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Conspiracies to help you cope.


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Myrna Blyth

Monday was a great day for conspiracy theorists. There were new revelations about the deaths of Princess Diana and the assassination of President Kennedy. First, Mohamed Al-Fayed finally got his day in court at the Princess Di inquest in London. Then a box of evidence was found in an old safe in Dallas which included a “transcript” suggesting that Lee Harvey Oswald and Jack Ruby had known each other before the. What a present for the paranoid.

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Let’s start with Al-Fayed. Though Diana and his son Dodi died more than ten years ago, and though there have already been several investigations that have concluded their deaths accidental, this was the first time Al-Fayed was able to air his conspiracy theory before a jury.

According to Al-Fayed, Diana and his son were “murdered,” their assassination plotted by no less than Prince Philip, whom Al-Fayed called a “Nazi” and a “racist.” Additional conspirators, he claimed, include other royals, “Tony Blair and his henchmen,” as well as members of MI6, Scotland Yard , the French police, French doctors, and the princess’s sister. Quite a conspiracy.

And why were they murdered? Because Diana was expecting Dodi’s child, and they were to announce their engagement once she had returned to London and told her sons. Of course, friends of Diana’s have testified that she was not pregnant, and had told them she had no intention of becoming engaged to Dodi because she needed marriage “like a rash on my face.”

Other inquests have concluded rather straightforwardly that Henri Paul, the driver of the princess’s car (an employee of Al-Fayed’s), was very drunk, drove too fast, and lost control of the vehicle. Not so, according to Al-Fayed. Paul was sober and the princess’s car was sideswiped by a car driven by a photographer who was employed by MI6. What’s more, French pathologists had swapped Paul’s blood with someone else’s to show he was drunk.

Ten years ago, the shock of Diana’s death was great and mourning for her worldwide. And though it was at a time when she was still feuding with the royal family and had, in fact, told a lawyer that she feared she might be killed in a staged car crash, most people blamed her death on the paparazzi who were pursuing her rather than on an assassination attempt orchestrated by the Palace. Though Al-Fayed has been making these claims for years, he has never known much support.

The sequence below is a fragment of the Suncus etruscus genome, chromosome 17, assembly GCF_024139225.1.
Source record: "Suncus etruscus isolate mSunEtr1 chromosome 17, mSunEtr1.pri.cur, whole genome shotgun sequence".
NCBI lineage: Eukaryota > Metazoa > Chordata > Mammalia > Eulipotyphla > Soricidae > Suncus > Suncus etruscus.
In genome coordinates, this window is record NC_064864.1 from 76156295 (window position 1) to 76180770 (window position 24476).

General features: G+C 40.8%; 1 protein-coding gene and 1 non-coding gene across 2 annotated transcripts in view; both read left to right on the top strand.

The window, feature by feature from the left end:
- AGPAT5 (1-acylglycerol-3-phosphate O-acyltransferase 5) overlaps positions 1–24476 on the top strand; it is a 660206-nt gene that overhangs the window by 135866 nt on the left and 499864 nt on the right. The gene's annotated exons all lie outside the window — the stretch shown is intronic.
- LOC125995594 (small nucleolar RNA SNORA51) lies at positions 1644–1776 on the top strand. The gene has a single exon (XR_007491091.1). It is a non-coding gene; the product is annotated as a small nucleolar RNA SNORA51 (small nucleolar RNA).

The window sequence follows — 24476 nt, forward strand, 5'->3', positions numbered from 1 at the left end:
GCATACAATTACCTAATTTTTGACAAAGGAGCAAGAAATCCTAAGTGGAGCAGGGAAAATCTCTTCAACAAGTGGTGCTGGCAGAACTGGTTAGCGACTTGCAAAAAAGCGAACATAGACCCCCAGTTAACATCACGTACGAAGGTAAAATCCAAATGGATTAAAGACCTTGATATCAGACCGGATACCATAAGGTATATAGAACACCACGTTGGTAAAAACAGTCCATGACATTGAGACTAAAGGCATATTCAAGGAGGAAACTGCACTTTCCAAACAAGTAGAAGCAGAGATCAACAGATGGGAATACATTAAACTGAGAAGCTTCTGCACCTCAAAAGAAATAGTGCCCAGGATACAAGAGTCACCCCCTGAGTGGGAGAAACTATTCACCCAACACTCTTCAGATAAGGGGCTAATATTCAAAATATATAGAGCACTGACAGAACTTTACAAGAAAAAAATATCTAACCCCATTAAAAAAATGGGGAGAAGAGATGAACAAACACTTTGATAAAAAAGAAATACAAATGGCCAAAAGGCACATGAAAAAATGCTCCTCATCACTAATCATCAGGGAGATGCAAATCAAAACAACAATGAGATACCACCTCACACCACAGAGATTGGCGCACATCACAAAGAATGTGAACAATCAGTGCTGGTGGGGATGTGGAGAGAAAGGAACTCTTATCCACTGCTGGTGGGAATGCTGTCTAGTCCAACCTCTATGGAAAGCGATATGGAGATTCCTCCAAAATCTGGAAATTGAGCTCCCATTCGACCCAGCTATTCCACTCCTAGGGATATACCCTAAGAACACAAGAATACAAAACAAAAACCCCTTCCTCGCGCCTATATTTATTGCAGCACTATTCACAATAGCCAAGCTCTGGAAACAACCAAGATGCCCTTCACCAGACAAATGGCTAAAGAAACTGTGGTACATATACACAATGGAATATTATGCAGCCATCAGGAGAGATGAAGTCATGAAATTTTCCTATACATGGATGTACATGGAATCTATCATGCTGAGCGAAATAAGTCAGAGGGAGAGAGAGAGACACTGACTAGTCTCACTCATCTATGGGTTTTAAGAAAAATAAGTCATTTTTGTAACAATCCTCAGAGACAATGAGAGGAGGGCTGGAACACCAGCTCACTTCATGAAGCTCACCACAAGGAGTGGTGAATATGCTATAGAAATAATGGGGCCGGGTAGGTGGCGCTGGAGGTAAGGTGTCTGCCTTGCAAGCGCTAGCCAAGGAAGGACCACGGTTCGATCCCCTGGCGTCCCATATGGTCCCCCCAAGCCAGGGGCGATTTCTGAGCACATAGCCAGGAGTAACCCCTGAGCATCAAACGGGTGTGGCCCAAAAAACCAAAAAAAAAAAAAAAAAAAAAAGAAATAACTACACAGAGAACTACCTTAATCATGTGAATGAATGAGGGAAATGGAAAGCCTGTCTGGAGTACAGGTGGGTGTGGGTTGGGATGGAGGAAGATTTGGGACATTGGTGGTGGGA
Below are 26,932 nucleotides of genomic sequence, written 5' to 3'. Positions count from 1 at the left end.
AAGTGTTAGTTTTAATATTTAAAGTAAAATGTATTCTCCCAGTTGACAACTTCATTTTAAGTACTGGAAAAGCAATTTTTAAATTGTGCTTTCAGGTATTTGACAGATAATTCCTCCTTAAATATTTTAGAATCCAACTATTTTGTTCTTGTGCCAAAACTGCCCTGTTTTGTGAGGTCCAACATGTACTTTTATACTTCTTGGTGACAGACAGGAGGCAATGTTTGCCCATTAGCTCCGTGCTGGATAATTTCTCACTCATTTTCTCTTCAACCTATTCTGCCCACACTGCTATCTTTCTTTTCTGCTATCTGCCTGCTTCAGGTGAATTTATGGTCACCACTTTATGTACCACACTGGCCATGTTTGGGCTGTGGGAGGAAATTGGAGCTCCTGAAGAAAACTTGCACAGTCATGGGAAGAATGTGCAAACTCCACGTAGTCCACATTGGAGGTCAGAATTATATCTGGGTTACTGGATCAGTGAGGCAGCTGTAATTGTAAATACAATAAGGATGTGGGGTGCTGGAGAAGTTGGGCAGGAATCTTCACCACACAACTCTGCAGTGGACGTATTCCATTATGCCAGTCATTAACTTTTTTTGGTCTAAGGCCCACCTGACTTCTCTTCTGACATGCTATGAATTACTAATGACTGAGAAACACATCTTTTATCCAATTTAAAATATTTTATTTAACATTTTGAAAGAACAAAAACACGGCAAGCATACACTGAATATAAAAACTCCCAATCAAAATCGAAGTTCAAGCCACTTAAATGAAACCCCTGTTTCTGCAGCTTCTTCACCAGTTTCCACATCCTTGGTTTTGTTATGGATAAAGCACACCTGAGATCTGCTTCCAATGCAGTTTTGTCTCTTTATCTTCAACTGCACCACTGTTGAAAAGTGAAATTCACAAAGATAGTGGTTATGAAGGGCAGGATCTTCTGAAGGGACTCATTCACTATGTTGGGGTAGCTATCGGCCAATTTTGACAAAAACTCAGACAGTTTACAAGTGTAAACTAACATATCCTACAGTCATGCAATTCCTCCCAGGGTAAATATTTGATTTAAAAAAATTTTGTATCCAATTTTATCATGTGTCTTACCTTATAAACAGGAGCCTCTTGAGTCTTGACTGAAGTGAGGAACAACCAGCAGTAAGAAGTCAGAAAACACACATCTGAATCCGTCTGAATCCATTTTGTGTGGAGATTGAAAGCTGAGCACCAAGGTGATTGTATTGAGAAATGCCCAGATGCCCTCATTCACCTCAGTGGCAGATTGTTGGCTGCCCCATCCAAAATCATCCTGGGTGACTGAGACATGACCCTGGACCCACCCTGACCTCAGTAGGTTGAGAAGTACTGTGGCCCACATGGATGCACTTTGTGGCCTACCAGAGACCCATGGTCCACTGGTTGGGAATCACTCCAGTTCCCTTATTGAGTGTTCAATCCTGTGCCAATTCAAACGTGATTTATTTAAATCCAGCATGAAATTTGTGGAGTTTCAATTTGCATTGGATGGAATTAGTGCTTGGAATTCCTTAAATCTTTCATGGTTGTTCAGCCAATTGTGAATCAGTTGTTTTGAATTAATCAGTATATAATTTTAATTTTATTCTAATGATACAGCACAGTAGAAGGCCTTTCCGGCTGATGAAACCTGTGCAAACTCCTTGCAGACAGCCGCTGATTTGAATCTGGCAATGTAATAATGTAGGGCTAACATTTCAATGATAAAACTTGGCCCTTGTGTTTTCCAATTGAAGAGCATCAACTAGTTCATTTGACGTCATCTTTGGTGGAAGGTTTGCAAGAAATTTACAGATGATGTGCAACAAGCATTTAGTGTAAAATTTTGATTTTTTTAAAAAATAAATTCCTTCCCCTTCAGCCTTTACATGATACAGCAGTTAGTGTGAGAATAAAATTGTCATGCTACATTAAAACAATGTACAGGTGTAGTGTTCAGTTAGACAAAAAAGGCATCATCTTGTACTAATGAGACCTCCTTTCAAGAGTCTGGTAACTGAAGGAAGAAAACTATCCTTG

But there are many who are still convinced the assassination of JFK was a conspiracy. In fact, almost three quarters of Americans believe Lee Harvey Oswald did not act alone. In book after book, everyone from Fidel Castro to LBJ to the Mafia has been linked to a plot. The new evidence — if one could call it evidence — discovered by the Dallas County district attorney Craig Watkins, is an alleged transcript of a conversation between Oswald and Jack Ruby two months before the assassination in Dealey Plaza. Ruby supposedly tells Oswald that the “boys in Chicago” want to get rid of Bobby Kennedy. Oswald suggests the way to get rid of him is to shoot his brother. Ruby replies “But that wouldn’t be patriotic.”

It was found in a so-called “treasure trove” related to Ruby’s trial, in the Dallas courthouse. Ruby’s holster and brass knuckles, as well as letters to and from the then–district attorney Henry Wade were found. There was also a contract for a movie that Wade was working on. Most people think the transcript is a fake, similar to a document published by the Warren Commission, or, possibly, part of movie script.

But, hey, that won’t stop conspiracy theorists. They can’t believe Oswald was just an embittered loner with a rifle and a good vantage point, or that Ruby simply found his way into the Dallas police station when Oswald was being moved. My husband, a reporter for the London Daily Mail, was behind Oswald when he was shot. Like most journalists who were in Dallas right after the assassination, he believes there was no conspiracy. Just so with Diana’s death: She left the safety and security of the best hotel in Paris to get into a car with a drunk driver. No conspiracy, just bad luck.

But we need conspiracy theories because when bad things happen that are random and inscrutable, it just too much to take. But bad things can happen for no reason at all to the most photogenic and photographed people in the world, as well as to any of us.

– Myrna Blyth, long-time editor of Ladies Home Journal and founding editor of More, is author of Spin Sisters: How the Women of the Media Sell Unhappiness — and Liberalism — to the Women of America. Blyth is also an NRO contributor.



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